- Associated Press - Tuesday, February 14, 2017

AUSTIN, Texas (AP) - Undeterred by a U.S. Supreme Court decision striking down sweeping abortion restrictions that were sold as protecting women’s health, Texas Republicans are pushing new measures pitched as protecting fetuses, with a hopeful eye toward Washington.

New anti-abortion measures are moving through the Legislature - where Democrats are virtually powerless to stop them - and opponents see a shift in GOP strategy after last year’s 5-3 Supreme Court ruling that rejected the state’s claims of trying to safeguard women and dismantled a 2013 law that prompted many of the state’s abortion clinics to close.

A state Senate committee on Wednesday will begin hearing three anti-abortion measures, none of which claim to be aimed at protecting women’s health. And with the Supreme Court apparently set to become more socially conservative under President Donald Trump, Republicans say there is a new opportunity.

“You would be almost remiss and neglectful, in my opinion, not to push that envelope going forward knowing what’s coming up,” Republican state Sen. Charles Perry said.

The newest Texas proposals would toughen regulations on what happens to a fetus both before and after an abortion. Perry’s proposal would mostly ban a commonly used second-trimester abortion procedure, known as dilation and evacuation, and is similar to laws that courts have blocked in Alabama, Oklahoma, Kansas and Louisiana.

Another bill would require fetal remains to be buried or cremated. Republican Gov. Greg Abbott has already ordered that change, but it is on hold pending a federal trial.

A third proposal would ban, among other things, the donation of fetal tissue under a measure Republicans have sought since the release of heavily edited, secretly recorded videos shot inside Planned Parenthood clinics by an anti-abortion group in 2015.



More than four-fifths of school districts offer no sex education or only teach abstinence in Texas, which has one of the country’s highest teen birth rates, according to a study released Tuesday.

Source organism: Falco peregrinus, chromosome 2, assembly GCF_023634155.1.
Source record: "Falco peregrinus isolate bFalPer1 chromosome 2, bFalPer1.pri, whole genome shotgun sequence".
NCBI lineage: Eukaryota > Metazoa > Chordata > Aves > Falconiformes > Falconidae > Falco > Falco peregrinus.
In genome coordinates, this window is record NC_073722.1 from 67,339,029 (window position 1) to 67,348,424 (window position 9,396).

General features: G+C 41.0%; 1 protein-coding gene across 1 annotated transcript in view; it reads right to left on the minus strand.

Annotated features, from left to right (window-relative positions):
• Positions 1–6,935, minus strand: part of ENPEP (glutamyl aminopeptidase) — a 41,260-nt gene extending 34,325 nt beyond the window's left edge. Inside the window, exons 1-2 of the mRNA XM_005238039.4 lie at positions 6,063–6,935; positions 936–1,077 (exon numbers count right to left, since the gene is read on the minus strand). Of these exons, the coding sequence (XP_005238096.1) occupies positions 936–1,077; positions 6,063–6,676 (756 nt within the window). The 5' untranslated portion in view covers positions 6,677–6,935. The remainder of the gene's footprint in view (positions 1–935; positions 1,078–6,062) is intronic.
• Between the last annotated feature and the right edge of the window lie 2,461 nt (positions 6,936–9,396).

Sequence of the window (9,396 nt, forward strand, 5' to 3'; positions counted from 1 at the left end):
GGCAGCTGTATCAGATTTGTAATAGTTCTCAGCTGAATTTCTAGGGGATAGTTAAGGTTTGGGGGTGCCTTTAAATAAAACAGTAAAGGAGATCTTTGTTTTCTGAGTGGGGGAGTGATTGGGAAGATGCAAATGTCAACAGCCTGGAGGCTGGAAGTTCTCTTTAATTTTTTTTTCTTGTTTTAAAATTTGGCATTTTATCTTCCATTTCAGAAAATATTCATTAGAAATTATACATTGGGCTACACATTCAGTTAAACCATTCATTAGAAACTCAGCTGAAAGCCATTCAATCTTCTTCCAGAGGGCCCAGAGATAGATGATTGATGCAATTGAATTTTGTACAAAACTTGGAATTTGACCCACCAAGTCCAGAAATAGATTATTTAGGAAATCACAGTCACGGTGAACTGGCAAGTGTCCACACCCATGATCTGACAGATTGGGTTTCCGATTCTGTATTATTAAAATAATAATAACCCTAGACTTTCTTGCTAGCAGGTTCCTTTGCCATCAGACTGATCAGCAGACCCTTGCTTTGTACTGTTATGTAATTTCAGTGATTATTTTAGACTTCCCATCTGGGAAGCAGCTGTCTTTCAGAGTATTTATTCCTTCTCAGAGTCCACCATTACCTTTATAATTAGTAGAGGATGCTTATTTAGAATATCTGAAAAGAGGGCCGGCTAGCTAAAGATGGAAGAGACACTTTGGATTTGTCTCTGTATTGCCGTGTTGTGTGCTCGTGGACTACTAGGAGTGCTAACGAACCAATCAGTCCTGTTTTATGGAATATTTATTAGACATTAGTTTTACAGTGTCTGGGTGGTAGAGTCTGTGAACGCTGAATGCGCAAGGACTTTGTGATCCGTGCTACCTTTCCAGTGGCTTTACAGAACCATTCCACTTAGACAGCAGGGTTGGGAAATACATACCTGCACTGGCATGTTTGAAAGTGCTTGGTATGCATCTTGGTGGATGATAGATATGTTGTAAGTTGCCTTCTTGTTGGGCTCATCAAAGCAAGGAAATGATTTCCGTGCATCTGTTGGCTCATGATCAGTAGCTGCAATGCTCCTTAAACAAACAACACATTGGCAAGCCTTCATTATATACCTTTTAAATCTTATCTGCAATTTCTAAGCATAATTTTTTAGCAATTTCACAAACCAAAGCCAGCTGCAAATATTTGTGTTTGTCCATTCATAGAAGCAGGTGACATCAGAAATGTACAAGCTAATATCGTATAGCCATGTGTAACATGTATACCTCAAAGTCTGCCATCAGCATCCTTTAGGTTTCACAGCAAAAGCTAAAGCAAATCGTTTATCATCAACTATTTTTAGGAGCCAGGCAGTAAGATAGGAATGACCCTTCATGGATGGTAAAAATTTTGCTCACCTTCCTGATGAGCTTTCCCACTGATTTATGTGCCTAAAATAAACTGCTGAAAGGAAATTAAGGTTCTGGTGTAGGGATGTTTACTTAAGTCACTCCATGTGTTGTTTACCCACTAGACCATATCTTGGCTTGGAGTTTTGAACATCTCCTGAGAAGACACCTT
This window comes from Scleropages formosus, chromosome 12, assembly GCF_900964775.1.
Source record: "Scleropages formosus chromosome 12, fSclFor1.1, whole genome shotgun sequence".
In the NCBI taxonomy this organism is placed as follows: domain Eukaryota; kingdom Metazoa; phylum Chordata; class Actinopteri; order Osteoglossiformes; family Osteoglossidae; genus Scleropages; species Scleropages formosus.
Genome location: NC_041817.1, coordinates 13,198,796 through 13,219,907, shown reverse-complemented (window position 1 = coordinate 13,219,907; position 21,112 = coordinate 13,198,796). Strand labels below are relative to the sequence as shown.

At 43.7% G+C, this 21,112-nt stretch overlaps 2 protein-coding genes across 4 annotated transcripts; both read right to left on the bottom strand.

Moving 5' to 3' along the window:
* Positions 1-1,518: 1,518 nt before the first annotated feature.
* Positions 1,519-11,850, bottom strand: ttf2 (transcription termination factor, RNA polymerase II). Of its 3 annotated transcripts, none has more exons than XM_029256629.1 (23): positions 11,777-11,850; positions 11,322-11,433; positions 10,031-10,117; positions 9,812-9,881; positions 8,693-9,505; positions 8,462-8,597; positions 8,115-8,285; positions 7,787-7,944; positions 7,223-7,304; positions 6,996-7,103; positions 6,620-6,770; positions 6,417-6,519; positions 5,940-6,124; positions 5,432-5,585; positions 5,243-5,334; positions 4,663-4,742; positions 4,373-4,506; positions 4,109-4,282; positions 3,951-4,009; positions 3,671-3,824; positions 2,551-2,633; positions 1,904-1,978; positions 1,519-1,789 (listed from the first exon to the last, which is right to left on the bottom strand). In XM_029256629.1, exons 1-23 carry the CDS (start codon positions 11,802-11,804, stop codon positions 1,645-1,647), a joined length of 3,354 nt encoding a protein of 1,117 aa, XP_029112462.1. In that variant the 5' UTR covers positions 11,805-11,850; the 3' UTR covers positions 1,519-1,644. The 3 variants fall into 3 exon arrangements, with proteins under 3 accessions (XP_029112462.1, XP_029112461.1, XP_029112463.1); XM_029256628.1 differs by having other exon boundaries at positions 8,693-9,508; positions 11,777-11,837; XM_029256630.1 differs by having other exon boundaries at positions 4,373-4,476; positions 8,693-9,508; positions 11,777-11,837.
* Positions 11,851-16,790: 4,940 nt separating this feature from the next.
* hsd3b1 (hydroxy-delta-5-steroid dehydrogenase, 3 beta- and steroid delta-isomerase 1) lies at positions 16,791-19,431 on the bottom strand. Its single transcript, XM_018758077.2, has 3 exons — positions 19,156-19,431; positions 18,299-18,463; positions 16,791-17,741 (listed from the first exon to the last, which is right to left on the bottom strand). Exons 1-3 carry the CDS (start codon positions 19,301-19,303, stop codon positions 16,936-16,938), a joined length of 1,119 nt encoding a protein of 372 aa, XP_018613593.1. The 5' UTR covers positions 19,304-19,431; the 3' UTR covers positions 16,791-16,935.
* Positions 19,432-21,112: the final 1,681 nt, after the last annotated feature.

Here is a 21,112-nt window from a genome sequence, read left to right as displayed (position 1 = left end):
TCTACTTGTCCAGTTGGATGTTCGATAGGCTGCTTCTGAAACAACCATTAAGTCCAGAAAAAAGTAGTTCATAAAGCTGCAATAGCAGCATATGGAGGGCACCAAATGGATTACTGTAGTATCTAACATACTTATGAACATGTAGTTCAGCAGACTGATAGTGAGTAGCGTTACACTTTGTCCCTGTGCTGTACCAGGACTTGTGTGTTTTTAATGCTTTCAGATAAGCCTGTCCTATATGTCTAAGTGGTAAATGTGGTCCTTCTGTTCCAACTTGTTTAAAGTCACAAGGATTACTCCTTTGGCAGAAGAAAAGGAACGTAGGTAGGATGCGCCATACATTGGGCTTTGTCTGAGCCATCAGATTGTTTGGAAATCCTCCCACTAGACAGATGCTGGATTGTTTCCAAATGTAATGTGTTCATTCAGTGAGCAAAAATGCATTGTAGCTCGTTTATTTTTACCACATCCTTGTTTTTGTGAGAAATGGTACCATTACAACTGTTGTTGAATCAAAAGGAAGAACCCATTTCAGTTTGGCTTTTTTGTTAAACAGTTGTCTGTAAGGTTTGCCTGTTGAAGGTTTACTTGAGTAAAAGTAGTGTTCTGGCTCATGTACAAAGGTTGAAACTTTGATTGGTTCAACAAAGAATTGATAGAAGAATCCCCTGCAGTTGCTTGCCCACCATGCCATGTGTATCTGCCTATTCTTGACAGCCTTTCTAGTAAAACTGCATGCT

The study commissioned by Texas Freedom Network, a left-leaning education watchdog group, found that 25 percent of roughly 1,000 school districts statewide didn’t offer any sex education during the 2015-2016 school year and about 58 percent only taught students to abstain from sex.

The remaining 17 percent, including eight of the 10 largest school districts in America’s second most-populous state, stress abstinence, which they are required to do under a 1995 Texas law. But they also teach students about other sexual topics, including birth control.

The 17-percent figure is actually a marked increase from a 2009 study, which found that 96 percent of Texas school districts taught abstinence only.

The number of districts that offer no sex education rose even more dramatically, from 2 percent in the study eight years ago to a quarter of them today. A major factor in districts dropping their sex education curriculums was a 2009 decision by the Republican-controlled Texas Legislature to scrap passing a health course as a high school graduation requirement.

Of the districts that still teach sex education, 31 percent of the ones in urban areas offer instruction on more than just abstinence, while only about 5 percent of rural districts do.

The U.S. Department of Health and Human Services in 2014 ranked Texas tied with New Mexico for fourth nationwide in birth rates for mothers ages 15 to 19. Some studies have found that comprehensive sex education that includes birth control information is more effective than abstinence-only programs at reducing teen pregnancy rates.

But 25 other states in addition to Texas require stressing abstinence, according to the Guttmacher Institute, a pro-abortion rights research organization. Eighteen states and the District of Columbia require students to be taught about contraception.



Musicians Lady Gaga and Alicia Keys along with Oscar winner Jennifer Lawrence are among more than 140 artists and celebrities condemning a Texas “bathroom bill” targeting transgender people.

Britney Spears and late-night host Jimmy Kimmel also signed a letter Tuesday criticizing the Republican-backed efforts as a “denial of basic human dignity.” The bill would require people to use bathrooms that correspond to the sex on their birth certificate.

It’s similar to a North Carolina law that prompted rockers Pearl Jam and Bruce Springsteen to cancel concerts in that state last year.

The Texas bill has yet to receive even a preliminary vote but public pressure is ratcheting up. Last week, the NFL suggested that Texas could be passed over for future Super Bowl sites if the proposal became law.



The House reconvenes Wednesday at 10 a.m. and the Senate is in an hour later. Floor workloads remain light as committees begin to work through major bills that will eventually head to each full chamber.



“We are unable to take questions,” Sen. Dawn Buckingham, R-Lakeway, who had time to call a press conference Tuesday but apparently not enough time to see if any reporter wanted to clarify anything she’d said.

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